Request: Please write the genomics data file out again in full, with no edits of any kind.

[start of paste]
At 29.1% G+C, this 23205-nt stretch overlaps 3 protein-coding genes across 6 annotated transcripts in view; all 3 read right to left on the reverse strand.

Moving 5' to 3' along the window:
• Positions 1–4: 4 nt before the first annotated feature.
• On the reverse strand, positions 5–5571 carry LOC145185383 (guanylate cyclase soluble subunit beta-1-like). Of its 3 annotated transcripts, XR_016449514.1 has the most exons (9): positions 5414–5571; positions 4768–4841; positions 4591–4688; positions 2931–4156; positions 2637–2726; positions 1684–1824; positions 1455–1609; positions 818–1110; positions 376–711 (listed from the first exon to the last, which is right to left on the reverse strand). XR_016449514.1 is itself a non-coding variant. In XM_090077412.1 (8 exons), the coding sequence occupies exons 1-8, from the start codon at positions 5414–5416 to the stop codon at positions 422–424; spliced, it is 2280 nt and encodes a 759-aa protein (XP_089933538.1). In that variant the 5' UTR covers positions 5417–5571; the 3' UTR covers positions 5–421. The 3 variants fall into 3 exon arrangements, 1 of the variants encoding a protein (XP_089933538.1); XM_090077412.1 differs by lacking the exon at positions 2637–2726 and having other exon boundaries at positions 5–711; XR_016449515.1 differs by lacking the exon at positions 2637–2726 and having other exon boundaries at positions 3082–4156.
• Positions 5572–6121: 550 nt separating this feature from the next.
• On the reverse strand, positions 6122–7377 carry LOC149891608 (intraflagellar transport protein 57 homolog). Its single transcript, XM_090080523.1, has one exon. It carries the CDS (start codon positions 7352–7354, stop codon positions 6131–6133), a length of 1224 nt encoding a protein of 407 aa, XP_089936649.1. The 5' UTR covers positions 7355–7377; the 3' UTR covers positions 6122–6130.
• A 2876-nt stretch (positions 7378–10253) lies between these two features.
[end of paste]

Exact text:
At 29.1% G+C, this 23205-nt stretch overlaps 3 protein-coding genes across 6 annotated transcripts in view; all 3 read right to left on the reverse strand.

Moving 5' to 3' along the window:
• Positions 1–4: 4 nt before the first annotated feature.
• On the reverse strand, positions 5–5571 carry LOC145185383 (guanylate cyclase soluble subunit beta-1-like). Of its 3 annotated transcripts, XR_016449514.1 has the most exons (9): positions 5414–5571; positions 4768–4841; positions 4591–4688; positions 2931–4156; positions 2637–2726; positions 1684–1824; positions 1455–1609; positions 818–1110; positions 376–711 (listed from the first exon to the last, which is right to left on the reverse strand). XR_016449514.1 is itself a non-coding variant. In XM_090077412.1 (8 exons), the coding sequence occupies exons 1-8, from the start codon at positions 5414–5416 to the stop codon at positions 422–424; spliced, it is 2280 nt and encodes a 759-aa protein (XP_089933538.1). In that variant the 5' UTR covers positions 5417–5571; the 3' UTR covers positions 5–421. The 3 variants fall into 3 exon arrangements, 1 of the variants encoding a protein (XP_089933538.1); XM_090077412.1 differs by lacking the exon at positions 2637–2726 and having other exon boundaries at positions 5–711; XR_016449515.1 differs by lacking the exon at positions 2637–2726 and having other exon boundaries at positions 3082–4156.
• Positions 5572–6121: 550 nt separating this feature from the next.
• On the reverse strand, positions 6122–7377 carry LOC149891608 (intraflagellar transport protein 57 homolog). Its single transcript, XM_090080523.1, has one exon. It carries the CDS (start codon positions 7352–7354, stop codon positions 6131–6133), a length of 1224 nt encoding a protein of 407 aa, XP_089936649.1. The 5' UTR covers positions 7355–7377; the 3' UTR covers positions 6122–6130.
• A 2876-nt stretch (positions 7378–10253) lies between these two features.